As an example of what he believes are skewed Reason Foundation estimates, Schotz singled out the idea of asset sales, particularly landfills.
"(Reason Foundation researchers) assume the flow of trash in these (landfills) remains constant," Schotz said. "And the problem is, I think everyone's expecting . . . because of recycling, the amount of trash going into landfills is going to drop."
Schotz also took issue with widely shared notions about John Wayne Airport's potential value. The Reason Foundation says the airport, along with the airport portion of El Toro Marine Corps Air Station, is worth $250 million to $500 million. Daxon estimated the worth at $400 million in a recent report to the supervisors.
Schotz said such estimates are pie in the sky because they assume that many favorable circumstances will be true at the point of sale, such as the federal government donating El Toro to the county free and clear and assuming "liability for environmental cleanup," according to the foundation's report.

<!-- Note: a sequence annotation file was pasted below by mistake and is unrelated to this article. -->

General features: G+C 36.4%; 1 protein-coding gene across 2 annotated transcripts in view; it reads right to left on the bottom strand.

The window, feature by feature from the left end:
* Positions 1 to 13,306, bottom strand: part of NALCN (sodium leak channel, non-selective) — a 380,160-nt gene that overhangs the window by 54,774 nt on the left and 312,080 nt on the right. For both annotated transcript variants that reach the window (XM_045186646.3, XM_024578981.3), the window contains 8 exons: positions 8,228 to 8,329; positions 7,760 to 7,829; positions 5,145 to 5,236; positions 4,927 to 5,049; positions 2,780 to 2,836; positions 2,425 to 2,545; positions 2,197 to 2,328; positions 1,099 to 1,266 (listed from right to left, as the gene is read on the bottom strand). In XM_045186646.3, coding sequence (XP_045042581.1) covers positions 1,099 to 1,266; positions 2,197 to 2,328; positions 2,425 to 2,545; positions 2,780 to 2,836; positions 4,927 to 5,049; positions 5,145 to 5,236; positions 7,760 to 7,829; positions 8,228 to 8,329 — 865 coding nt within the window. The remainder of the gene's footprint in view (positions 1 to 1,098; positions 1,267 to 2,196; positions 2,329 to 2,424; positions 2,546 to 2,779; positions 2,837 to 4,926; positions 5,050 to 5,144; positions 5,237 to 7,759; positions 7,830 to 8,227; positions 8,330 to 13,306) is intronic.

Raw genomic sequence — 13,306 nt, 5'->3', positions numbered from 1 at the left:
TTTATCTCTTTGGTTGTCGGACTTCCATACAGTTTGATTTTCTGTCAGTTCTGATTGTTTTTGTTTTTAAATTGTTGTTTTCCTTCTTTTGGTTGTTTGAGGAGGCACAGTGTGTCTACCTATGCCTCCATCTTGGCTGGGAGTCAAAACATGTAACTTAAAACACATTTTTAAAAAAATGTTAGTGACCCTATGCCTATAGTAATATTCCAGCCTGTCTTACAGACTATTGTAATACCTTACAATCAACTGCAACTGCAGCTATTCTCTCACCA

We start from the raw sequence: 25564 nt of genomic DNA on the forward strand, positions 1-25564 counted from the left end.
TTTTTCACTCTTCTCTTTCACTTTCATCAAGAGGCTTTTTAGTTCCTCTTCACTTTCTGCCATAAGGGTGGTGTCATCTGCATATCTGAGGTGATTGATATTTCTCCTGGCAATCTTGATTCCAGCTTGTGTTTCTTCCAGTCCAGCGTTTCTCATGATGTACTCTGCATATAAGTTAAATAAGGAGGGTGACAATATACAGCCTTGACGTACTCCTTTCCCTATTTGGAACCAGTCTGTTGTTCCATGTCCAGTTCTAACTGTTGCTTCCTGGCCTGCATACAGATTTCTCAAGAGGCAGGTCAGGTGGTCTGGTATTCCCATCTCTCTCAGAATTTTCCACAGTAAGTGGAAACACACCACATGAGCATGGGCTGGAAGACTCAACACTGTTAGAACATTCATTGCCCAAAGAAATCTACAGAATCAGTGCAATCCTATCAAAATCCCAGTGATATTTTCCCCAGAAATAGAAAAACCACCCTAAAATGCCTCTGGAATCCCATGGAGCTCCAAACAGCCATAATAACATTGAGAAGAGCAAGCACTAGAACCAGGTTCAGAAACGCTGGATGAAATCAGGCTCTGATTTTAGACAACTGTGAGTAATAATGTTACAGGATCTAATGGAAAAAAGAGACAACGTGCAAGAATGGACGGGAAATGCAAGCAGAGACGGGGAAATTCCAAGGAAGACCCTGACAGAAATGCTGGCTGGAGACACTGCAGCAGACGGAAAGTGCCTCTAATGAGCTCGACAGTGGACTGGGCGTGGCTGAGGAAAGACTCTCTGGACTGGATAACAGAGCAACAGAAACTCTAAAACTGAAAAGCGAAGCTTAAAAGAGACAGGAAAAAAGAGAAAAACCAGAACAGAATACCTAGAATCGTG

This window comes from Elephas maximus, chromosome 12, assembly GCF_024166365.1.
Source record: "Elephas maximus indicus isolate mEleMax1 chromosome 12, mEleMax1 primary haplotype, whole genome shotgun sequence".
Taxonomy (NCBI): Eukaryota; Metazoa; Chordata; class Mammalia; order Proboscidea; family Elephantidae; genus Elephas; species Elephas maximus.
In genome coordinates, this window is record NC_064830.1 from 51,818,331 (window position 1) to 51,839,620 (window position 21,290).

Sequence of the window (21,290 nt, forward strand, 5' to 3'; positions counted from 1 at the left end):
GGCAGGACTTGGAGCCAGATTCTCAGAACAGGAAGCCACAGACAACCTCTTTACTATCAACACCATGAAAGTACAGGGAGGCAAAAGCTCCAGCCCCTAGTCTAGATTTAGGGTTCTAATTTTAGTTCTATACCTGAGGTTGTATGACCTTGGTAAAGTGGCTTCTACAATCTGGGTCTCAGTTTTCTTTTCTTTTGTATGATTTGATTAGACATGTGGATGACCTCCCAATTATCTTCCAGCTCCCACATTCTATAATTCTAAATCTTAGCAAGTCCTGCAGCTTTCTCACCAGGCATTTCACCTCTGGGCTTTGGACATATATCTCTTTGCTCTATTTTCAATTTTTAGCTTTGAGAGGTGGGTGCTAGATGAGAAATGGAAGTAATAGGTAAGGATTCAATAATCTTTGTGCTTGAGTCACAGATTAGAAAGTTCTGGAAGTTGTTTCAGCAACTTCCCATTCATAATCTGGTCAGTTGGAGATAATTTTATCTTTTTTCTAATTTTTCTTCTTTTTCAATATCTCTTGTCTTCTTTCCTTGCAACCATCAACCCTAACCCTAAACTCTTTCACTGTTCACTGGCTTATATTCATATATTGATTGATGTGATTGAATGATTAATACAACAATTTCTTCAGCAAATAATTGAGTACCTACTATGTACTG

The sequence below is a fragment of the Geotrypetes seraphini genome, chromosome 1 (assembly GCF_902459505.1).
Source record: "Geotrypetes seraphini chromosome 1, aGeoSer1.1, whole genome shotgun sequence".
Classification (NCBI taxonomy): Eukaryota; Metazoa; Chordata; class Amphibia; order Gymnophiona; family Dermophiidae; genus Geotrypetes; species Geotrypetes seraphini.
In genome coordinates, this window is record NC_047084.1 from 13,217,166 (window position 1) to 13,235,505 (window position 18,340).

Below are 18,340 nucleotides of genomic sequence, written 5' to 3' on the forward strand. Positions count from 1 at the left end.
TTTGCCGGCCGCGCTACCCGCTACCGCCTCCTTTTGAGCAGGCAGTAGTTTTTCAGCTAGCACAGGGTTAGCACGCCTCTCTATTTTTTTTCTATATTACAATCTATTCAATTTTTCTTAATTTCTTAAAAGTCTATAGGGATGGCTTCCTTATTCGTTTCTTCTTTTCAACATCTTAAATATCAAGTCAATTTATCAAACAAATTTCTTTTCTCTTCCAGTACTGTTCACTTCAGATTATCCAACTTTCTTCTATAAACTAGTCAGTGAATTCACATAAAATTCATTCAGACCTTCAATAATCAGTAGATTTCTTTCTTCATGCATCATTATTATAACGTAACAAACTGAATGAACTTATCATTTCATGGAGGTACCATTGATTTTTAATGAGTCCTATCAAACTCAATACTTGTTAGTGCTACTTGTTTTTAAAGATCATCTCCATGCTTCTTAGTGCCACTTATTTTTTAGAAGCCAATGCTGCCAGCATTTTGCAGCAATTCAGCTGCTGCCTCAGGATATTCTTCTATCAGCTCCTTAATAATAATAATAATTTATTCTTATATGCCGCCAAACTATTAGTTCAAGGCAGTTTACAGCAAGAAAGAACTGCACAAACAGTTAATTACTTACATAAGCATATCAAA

"I love good government," Schotz said. "It's the greatest thing in the world. The problem is, right now you're looking for solutions to the general fund problem, and most of the stuff that's in (the Reason report) didn't address that."
Reason Foundation President Robert Poole conceded that the numbers in his report are only estimates. But they are estimates based on close consultation with county officials, he said, along with years of consulting or studying other cities and national governments.
As for the speed with which Reason Foundation strategies could be enacted, Poole noted that raising taxes is not a quick solution either because any tax increase would require the approval of four supervisors and a special election.
Both Poole and Schotz warned that the supervisors had better form some consensus--on taxes, cuts or asset sales--and take some decisive steps.